Donald's Encyclopedia of Popular Music



(b 4 October 1948, Woonsocket RI) Blues guitarist, bandleader, singer, songwriter, producer. He led his first band in high school, and from the beginning was fascinated by the way jazz and swing were linked with the blues. He formed Roomful Of Blues '67 and from the beginning the band was tight and tough enough to back Big Joe Turner and Eddie 'Cleanhead' Vinson on record and on the road. Always ahead of his time, Robillard's Roomful pre-dated the renewed interest in jump blues by some years, and almost 20 years later, in 1986, when he recorded with tenor saxist Scott Hamilton, he arranged a collection of classic big band tunes from the ’30s and ’40s, thus skillfully pre-dating the neo-swing craze of the mid-’90s.

He left Roomful after 12 years (the band is still going strong) and played briefly with rockabilly king Robert Gordon, then cut two Rounder albums with the Legendary Blues Band (a collection of former members of Muddy Waters’ band). Robillard led his own band until 1990, and then replaced Jimmy Vaughan in the Fabulous Thunderbirds. In 1993, as he was about to sign a world-wide recording deal with Virgin/Pointblank, he met Holger Petersen, head of the Canadian independent label Stony Plain, at a folk festival in Winnipeg. He mentioned he wanted to record a complete album of blues, without the r&b and jazz influences of his work to date; Petersen was interested, Virgin gave the go-ahead, and the resulting album, Duke’s Blues, was so successful that Virgin licensed it from Stony Plain for the rest of the world outside Canada, and the relationship with Stoney Plain has lasted to this day.

Apart from his own albums, listed below, and his recordings with Roomful of Blues and the Fabulous Thunderbirds, the projects he has produced and played on for Stony Plain include two albums with the late Jimmy Witherspoon, two with Kansas City Swing Era pianist/bandleader Jay McShann, comeback CDs for Billy Boy Arnold and Rosco Gordon, a set with the Canadian band The Rockin’ Highliners, and an album of jazz guitar duets with Herb Ellis. All this is in addition to albums on other labels with Bob Dylan (Time Out Of Mind, produced by Daniel Lanois), Ruth Brown, Johnny Adams, John Hammond, Pinetop Perkins, Roomful's Ronnie Earl and the Thunderbirds' Kim Wilson, Jimmy 'T-99' Nelson, and others.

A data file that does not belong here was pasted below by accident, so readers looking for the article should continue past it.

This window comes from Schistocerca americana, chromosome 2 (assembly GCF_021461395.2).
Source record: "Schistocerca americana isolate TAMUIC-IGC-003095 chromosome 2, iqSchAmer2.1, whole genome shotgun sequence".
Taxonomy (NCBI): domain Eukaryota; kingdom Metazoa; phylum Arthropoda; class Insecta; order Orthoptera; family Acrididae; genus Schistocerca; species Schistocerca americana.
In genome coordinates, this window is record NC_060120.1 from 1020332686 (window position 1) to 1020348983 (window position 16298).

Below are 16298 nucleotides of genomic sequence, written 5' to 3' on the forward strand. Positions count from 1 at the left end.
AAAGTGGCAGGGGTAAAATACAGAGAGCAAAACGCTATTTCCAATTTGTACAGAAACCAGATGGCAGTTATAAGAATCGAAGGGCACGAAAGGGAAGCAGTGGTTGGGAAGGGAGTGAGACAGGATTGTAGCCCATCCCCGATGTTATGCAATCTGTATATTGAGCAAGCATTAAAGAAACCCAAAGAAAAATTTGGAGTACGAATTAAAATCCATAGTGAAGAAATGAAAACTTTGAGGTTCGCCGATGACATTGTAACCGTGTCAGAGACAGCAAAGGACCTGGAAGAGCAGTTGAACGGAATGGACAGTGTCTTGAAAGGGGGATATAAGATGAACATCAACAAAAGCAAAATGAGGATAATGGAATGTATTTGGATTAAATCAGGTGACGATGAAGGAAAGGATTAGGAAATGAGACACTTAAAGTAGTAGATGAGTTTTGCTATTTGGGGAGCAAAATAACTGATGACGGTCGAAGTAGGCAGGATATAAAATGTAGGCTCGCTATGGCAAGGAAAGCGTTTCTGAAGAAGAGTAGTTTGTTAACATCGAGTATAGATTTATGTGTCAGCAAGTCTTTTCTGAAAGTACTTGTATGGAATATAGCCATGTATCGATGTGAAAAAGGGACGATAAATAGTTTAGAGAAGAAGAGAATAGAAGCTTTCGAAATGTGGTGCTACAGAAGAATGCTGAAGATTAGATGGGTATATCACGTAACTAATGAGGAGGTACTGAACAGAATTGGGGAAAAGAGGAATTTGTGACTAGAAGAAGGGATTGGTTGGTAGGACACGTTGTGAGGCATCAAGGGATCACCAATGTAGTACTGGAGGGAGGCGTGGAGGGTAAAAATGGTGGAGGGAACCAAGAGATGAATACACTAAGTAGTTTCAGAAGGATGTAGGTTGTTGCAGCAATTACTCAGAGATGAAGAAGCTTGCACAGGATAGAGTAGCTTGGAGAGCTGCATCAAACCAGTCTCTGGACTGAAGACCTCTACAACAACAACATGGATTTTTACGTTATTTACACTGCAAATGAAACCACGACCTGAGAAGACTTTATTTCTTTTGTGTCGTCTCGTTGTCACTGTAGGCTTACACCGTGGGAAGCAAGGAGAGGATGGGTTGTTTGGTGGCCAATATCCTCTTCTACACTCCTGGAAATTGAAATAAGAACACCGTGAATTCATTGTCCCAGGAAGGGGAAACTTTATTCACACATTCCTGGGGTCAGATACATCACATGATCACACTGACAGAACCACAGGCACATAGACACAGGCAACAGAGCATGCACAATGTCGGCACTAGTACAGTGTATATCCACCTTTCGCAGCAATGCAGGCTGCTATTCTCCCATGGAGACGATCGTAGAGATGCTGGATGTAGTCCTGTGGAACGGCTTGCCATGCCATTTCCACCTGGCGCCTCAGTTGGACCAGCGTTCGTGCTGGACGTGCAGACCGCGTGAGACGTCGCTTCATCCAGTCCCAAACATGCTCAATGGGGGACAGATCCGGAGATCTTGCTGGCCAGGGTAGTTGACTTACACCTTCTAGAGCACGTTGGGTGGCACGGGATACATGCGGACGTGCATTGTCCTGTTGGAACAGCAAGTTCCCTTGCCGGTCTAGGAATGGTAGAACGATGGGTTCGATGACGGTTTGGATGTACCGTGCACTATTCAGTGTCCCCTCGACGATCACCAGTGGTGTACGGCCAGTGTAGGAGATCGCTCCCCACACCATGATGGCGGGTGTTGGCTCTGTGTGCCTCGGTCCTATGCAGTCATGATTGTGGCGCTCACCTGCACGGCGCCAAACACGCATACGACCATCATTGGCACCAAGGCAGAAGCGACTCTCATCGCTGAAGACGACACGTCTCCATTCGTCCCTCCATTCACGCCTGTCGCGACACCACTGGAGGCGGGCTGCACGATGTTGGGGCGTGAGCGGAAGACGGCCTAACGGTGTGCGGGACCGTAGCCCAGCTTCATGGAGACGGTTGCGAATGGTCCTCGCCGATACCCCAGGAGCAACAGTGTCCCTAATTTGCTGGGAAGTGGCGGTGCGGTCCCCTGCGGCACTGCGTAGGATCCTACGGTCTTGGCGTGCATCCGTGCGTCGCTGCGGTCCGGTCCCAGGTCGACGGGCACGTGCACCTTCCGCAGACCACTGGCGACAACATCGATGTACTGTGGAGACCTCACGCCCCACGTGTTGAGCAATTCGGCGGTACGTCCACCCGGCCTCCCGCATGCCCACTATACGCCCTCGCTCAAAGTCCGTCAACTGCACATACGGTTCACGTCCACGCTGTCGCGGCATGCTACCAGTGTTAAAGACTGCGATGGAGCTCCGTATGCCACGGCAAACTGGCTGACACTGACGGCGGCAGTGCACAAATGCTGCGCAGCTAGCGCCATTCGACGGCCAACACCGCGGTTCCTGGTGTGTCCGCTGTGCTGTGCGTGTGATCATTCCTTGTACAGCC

Robillard won the W.C. Handy award for Best Blues Guitarist in 2000 and 2001. He now has a 24-track studio in his home, and he's involved in graphic design and photography as well as record production. His own albums include Duke Robillard & The Pleasure Kings '84, Too Hot Too Handle (with the Pleasure Kings) '85, Swing '87, You Got Me '88, Rockin' Blues (with the the Pleasure Kings) '88, Turn It Around '91 and After Hours Swing '92, all on Rounder; Duke's Blues '94 on Stony Plain/Pointblank; Temptation '94 and Dangerous Place '97 on Pointblank; New Blues For Modern Man '99 and Conversations In Swing (with Herb Ellis), both '99 on Stony Plain; plus Explorer 2000 on Shanachie, Stretchin' Out '98 and Living With The Blues 2002 on Stony Plain, all by the Duke Robillard Band. And there’s more on Stony Plain: concept albums Exalted Lover 2003 and Blue Mood: The Songs Of T-Bone Walker 2004.

In addition there was a compilation called Duke Robillard Plays Blues: The Rounder Years '97 on Rounder, and a DVD from Stony Plain, Live At The Blackstone River Theatre 2005. New projects in 2006 included another DVD, Duke Robillard: Blue, Jazz & Swing from Hot Licks. A new trio album on Stony Plain was Guitar Groove-o-Rama, for his guitar fans, a salute to or a summary of his most important influences, with Mark Tiexeira on drums and Jesse Williams and Marty Ballou on bass, with guests on some tracks: Doug James on baritone sax and harp, Bruce Bears on Hammond, and Al Basile on cornet. And he was planning a special CD of outtakes, demos, remixes etc to be available only online or at shows.